This holds the key to natural resource management, such as cultural burning in fire management. But such knowledge risks being lost if Indigenous languages do not continue being passed down to the next generation.


Read more: Caring for Country means tackling the climate crisis with Indigenous leadership: 3 things the new government must do


What role does education play?

Globally, the lack of support for minority languages in the mainstream school system poses one of the greatest threats to indigenous languages. Research has found that the more someone is educated in the mainstream system, the less the use of their indigenous language.

Yet schools can provide rich environments for supporting diversity. Australia has seen some promise here in recent years.

Aboriginal language programs from pre-school to year 12 are developing in all states — Western Australia and New South Wales are good examples of this.

A 2022 poll of about 650 primary school students found they wanted to learn an Indigenous language - ahead of other, foreign languages.

Schools like One Arm Point Remote Community School in WA integrate traditional culture and knowledge into the curriculum through the inclusion of Elders, rangers, and community members. Students create material in the Bardi language, Australian English and Aboriginal English. One outcome was the national award-winning book Our World: Bardi Jaawi Life at Ardiyooloon.


Read more: Indigenous languages matter – but all is not lost when they change or even disappear


What can we do in the Decade for Indigenous Languages?

For decades, linguists have been documenting Indigenous languages alongside community, creating digital archives, and producing learning resources. A good example is the Bardi app. But teachers and students want to “listen with our ears to the Elders speaking it”, as Jacquie Hunter explains.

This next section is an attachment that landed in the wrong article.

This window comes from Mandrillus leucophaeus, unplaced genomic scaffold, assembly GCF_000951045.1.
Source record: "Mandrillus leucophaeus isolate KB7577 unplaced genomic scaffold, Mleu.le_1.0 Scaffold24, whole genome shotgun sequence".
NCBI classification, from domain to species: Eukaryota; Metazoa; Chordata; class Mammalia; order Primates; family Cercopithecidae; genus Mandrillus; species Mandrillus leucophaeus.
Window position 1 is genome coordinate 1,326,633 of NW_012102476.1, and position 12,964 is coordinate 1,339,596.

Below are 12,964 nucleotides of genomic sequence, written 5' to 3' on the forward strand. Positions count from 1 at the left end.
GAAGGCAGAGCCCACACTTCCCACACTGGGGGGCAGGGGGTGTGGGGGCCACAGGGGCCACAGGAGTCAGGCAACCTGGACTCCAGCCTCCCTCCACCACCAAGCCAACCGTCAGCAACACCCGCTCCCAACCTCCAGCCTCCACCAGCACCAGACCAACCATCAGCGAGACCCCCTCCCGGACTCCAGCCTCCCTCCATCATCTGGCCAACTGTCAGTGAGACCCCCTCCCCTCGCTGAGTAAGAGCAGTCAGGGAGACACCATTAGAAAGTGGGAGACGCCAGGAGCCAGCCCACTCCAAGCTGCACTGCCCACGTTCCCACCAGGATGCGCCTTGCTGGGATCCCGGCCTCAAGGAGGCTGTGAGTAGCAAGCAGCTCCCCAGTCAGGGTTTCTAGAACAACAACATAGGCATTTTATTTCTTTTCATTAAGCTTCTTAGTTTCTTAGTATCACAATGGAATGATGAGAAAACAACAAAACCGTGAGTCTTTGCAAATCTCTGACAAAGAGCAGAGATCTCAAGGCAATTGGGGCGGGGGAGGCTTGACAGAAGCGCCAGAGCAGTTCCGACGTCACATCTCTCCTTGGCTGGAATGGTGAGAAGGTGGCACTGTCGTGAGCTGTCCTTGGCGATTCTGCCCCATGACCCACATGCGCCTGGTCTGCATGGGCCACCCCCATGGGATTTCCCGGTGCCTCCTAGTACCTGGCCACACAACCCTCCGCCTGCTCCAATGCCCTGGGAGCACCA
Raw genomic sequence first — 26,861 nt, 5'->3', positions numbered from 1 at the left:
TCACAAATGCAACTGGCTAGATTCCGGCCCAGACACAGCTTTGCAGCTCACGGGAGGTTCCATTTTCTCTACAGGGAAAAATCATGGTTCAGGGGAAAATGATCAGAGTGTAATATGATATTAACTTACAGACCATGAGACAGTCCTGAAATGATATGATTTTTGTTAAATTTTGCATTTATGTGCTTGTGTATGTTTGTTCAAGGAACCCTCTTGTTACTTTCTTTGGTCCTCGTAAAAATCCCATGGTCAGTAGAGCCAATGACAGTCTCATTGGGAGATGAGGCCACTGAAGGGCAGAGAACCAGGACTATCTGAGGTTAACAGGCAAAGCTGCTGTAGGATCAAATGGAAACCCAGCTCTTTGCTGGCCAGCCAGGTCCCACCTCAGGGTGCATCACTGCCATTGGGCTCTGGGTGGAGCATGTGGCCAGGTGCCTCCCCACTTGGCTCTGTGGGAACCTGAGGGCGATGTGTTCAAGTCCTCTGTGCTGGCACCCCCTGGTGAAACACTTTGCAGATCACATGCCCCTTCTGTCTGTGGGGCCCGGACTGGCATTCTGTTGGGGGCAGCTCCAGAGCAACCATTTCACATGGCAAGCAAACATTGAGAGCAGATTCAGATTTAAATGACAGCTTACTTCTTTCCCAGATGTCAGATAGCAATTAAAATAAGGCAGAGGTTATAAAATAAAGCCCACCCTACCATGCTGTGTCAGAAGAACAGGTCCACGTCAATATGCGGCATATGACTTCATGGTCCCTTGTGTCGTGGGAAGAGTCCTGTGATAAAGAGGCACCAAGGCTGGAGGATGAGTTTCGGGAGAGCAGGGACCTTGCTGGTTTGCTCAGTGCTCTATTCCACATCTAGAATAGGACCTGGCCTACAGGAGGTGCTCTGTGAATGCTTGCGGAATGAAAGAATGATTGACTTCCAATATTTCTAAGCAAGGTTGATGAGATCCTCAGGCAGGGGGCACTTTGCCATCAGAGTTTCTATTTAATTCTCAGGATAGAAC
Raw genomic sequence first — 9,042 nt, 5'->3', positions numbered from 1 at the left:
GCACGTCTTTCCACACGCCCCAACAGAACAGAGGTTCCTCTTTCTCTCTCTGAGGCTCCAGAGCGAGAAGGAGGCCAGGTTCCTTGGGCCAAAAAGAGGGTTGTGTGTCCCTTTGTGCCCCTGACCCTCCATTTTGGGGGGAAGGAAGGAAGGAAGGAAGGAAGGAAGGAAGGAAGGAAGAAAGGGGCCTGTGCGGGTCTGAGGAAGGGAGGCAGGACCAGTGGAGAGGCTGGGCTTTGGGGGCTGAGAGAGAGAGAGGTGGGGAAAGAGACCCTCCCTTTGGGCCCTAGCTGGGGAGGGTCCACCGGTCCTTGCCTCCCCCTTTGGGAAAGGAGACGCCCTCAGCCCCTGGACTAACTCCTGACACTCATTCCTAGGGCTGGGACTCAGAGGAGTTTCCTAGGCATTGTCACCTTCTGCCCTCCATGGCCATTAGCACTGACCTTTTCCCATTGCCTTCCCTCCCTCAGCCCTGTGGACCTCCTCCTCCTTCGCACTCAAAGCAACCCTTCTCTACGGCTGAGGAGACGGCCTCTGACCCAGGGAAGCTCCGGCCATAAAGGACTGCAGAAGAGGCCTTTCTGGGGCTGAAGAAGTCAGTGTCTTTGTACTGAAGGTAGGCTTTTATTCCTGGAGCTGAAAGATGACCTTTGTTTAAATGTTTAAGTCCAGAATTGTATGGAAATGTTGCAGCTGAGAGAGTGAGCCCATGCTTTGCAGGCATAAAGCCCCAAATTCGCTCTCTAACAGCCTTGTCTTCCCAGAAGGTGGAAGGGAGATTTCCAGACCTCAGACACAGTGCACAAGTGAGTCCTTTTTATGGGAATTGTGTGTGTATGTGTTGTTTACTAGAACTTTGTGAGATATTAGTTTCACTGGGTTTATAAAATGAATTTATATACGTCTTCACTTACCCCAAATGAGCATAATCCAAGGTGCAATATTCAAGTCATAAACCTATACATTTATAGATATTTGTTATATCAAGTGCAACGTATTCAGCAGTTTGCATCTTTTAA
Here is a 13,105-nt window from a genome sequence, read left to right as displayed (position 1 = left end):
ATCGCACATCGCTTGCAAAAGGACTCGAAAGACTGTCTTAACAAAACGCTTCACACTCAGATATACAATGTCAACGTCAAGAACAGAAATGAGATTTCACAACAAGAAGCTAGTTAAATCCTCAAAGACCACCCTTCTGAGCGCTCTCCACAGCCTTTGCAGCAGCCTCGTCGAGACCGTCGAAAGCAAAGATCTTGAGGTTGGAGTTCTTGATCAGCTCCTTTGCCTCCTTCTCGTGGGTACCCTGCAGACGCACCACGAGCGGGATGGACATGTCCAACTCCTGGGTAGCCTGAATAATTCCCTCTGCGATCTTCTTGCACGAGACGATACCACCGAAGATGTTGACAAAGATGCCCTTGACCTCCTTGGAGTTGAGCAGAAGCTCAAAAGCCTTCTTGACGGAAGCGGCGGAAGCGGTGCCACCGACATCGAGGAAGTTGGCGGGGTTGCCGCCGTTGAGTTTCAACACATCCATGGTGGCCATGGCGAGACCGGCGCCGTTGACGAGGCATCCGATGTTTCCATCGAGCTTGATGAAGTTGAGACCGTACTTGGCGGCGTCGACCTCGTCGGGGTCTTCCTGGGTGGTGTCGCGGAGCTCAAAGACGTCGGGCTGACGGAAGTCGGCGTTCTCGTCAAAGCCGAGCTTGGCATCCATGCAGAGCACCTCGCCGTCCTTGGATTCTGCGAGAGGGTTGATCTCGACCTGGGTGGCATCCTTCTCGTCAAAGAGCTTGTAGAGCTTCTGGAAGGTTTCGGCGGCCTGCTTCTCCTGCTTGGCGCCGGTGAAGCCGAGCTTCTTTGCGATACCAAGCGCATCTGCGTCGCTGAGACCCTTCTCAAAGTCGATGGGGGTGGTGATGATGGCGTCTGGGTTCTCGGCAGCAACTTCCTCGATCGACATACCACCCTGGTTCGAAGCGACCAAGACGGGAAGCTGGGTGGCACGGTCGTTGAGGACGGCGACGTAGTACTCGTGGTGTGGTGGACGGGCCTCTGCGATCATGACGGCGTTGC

The demand for Indigenous language teachers has been a longstanding issue. In recent years, more funding has been allocated. The new federal government has pledged A$14 million over the next three years, to bring First Nations teachers to around 60 schools. In remote Aboriginal schools, like One Arm Point, funding could be used to bring Elders and resources into the school to keep the language going.

Linguistics researchers also play a role. In collaboration with local schools, we want to work with teachers and students to research the situation of Indigenous languages and ways to broaden their use to protect them from being lost.

We also want to look more at how Aboriginal English and Kriol, as well as using more than one language, can be more valued in the classroom.

Greater awareness will — hopefully — bring greater action. Watch this space. Watch this decade.

First Nations educator Jacqueline Hunter contributed to this article.

The authors do not work for, consult, own shares in or receive funding from any company or organisation that would benefit from this article, and have disclosed no relevant affiliations beyond their academic appointment.


Read the full article here.
This content was originally published by The Conversation. Original publishers retain all rights. It appears here for a limited time before automated archiving. By The Conversation

Covid-19 – Johns Hopkins University